DOJ Immigration Legal Assistance

Marketa Legal Assistance“This program will help many families to save money and receive trustworthy help with their petitions. It will help keep many families together. People often wait to file petitions because they cannot afford the expensive legal and application fees and the families end up being separated. Through this program, the help is coming from HAP, an organization that is already known and trusted for serving the community. When a family gains legal status, it brings great happiness, because they know they can stay together.” HAP leader and past board member Joel Flores. 

The unauthorized practice of law by people who purport to provide legal assistance but who jeopardize the future of many families is an ongoing problem in the area. Limited financial resources often prevent immigrant families from applying for the immigration benefits for which they may qualify. Immigration law provides that an alien in immigration proceedings has the privilege to be represented, at no expense to the government, by counsel selected by the alien and authorized to practice law (Section 292 of the Immigration & Nationality Act, 8 U.S.C. § 1362). Federal regulations (8 C.F.R. part 1292) specify who may represent an alien in immigration proceedings and the requirements they must meet. These regulations permit recognized organizations and their accredited representatives to represent aliens in immigration proceedings. Please go to for more information on accreditation and recognition. HAP sought this recognition and accreditation from the Office of Legal Access Programs in the Department of Justice to enable immigrants who cannot afford legal fees to receive qualified representation with immigration application. List of all the DOJ accredited representatives and organizations including HAP can be found here.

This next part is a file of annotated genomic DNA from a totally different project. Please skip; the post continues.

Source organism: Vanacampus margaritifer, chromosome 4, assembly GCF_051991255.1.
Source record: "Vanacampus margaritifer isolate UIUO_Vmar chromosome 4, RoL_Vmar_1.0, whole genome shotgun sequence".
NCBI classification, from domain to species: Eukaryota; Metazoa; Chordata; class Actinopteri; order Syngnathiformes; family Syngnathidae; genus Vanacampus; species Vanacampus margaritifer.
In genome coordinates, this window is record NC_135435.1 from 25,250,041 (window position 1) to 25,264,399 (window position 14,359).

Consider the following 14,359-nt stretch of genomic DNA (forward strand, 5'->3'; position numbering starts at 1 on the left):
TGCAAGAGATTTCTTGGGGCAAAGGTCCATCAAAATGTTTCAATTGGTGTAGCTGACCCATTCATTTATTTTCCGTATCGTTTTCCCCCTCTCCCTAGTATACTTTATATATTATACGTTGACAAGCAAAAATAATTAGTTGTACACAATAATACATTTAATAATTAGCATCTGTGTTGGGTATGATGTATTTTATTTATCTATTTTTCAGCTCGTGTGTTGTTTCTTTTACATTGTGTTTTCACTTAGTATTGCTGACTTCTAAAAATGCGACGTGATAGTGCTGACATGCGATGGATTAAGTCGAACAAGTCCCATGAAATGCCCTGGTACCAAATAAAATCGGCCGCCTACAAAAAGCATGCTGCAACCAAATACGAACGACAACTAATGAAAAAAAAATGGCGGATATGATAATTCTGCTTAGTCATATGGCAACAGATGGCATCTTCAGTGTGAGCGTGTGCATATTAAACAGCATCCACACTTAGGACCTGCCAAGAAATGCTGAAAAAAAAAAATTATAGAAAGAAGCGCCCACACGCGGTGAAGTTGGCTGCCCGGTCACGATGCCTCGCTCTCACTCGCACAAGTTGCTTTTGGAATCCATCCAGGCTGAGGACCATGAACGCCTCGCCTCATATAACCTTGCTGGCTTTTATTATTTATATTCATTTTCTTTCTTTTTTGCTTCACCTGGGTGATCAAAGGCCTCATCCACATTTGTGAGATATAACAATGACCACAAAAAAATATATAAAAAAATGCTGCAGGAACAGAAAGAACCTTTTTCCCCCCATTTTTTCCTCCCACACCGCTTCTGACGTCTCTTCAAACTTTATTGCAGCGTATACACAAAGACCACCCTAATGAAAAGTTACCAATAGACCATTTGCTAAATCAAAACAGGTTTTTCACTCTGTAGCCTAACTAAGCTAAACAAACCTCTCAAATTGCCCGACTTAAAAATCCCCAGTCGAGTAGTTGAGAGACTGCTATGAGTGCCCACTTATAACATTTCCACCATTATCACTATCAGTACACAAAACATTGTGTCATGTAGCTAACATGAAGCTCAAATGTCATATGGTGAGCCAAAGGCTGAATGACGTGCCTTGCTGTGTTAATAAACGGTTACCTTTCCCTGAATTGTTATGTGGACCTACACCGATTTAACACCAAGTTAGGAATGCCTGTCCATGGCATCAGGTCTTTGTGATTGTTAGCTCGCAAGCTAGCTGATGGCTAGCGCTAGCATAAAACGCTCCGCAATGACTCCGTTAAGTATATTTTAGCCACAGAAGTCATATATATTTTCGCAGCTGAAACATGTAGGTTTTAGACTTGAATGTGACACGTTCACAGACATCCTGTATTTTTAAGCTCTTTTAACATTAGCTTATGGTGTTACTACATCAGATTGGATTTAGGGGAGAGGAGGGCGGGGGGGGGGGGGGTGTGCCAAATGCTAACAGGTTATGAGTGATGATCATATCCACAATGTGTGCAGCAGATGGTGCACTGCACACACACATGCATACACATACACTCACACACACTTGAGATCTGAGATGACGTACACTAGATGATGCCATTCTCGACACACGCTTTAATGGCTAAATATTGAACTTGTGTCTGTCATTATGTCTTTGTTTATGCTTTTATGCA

This report, intended to help policymakers and advocates at the state and local levels who wish to create or further strengthen laws to combat the unauthorized practice of immigration law, was produced through a partnership between American University Washington College of Law and the Catholic Legal Immigration Network, Inc. Download report here.

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